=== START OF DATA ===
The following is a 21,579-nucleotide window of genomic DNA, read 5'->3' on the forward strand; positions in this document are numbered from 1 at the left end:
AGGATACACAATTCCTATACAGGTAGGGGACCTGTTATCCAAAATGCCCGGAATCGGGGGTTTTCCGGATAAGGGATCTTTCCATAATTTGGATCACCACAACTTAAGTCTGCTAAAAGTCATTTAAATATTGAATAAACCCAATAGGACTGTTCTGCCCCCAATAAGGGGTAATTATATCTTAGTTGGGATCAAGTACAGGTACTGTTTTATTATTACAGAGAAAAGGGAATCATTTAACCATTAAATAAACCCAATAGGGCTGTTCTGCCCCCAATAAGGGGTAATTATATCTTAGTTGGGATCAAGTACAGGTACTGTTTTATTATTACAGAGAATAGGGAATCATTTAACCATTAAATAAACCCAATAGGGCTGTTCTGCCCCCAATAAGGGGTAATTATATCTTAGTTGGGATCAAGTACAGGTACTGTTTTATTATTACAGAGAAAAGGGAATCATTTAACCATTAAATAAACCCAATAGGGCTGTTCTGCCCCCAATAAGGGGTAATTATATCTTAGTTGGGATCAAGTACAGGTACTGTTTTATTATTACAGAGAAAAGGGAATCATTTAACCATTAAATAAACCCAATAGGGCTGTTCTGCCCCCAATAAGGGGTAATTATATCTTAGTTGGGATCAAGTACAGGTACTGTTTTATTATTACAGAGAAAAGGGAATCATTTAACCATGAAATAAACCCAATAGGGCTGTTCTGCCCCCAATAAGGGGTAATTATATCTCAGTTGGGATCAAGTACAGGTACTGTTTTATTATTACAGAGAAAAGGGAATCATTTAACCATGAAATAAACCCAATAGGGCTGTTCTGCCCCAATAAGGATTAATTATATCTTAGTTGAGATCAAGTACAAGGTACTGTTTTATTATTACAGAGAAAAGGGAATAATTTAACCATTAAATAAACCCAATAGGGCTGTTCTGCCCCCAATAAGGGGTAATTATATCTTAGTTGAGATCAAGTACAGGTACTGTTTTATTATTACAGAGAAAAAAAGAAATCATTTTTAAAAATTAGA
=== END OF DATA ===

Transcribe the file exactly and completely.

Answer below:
The following is a 21,579-nucleotide window of genomic DNA, read 5'->3' on the forward strand; positions in this document are numbered from 1 at the left end:
AGGATACACAATTCCTATACAGGTAGGGGACCTGTTATCCAAAATGCCCGGAATCGGGGGTTTTCCGGATAAGGGATCTTTCCATAATTTGGATCACCACAACTTAAGTCTGCTAAAAGTCATTTAAATATTGAATAAACCCAATAGGACTGTTCTGCCCCCAATAAGGGGTAATTATATCTTAGTTGGGATCAAGTACAGGTACTGTTTTATTATTACAGAGAAAAGGGAATCATTTAACCATTAAATAAACCCAATAGGGCTGTTCTGCCCCCAATAAGGGGTAATTATATCTTAGTTGGGATCAAGTACAGGTACTGTTTTATTATTACAGAGAATAGGGAATCATTTAACCATTAAATAAACCCAATAGGGCTGTTCTGCCCCCAATAAGGGGTAATTATATCTTAGTTGGGATCAAGTACAGGTACTGTTTTATTATTACAGAGAAAAGGGAATCATTTAACCATTAAATAAACCCAATAGGGCTGTTCTGCCCCCAATAAGGGGTAATTATATCTTAGTTGGGATCAAGTACAGGTACTGTTTTATTATTACAGAGAAAAGGGAATCATTTAACCATTAAATAAACCCAATAGGGCTGTTCTGCCCCCAATAAGGGGTAATTATATCTTAGTTGGGATCAAGTACAGGTACTGTTTTATTATTACAGAGAAAAGGGAATCATTTAACCATGAAATAAACCCAATAGGGCTGTTCTGCCCCCAATAAGGGGTAATTATATCTCAGTTGGGATCAAGTACAGGTACTGTTTTATTATTACAGAGAAAAGGGAATCATTTAACCATGAAATAAACCCAATAGGGCTGTTCTGCCCCAATAAGGATTAATTATATCTTAGTTGAGATCAAGTACAAGGTACTGTTTTATTATTACAGAGAAAAGGGAATAATTTAACCATTAAATAAACCCAATAGGGCTGTTCTGCCCCCAATAAGGGGTAATTATATCTTAGTTGAGATCAAGTACAGGTACTGTTTTATTATTACAGAGAAAAAAAGAAATCATTTTTAAAAATTAGA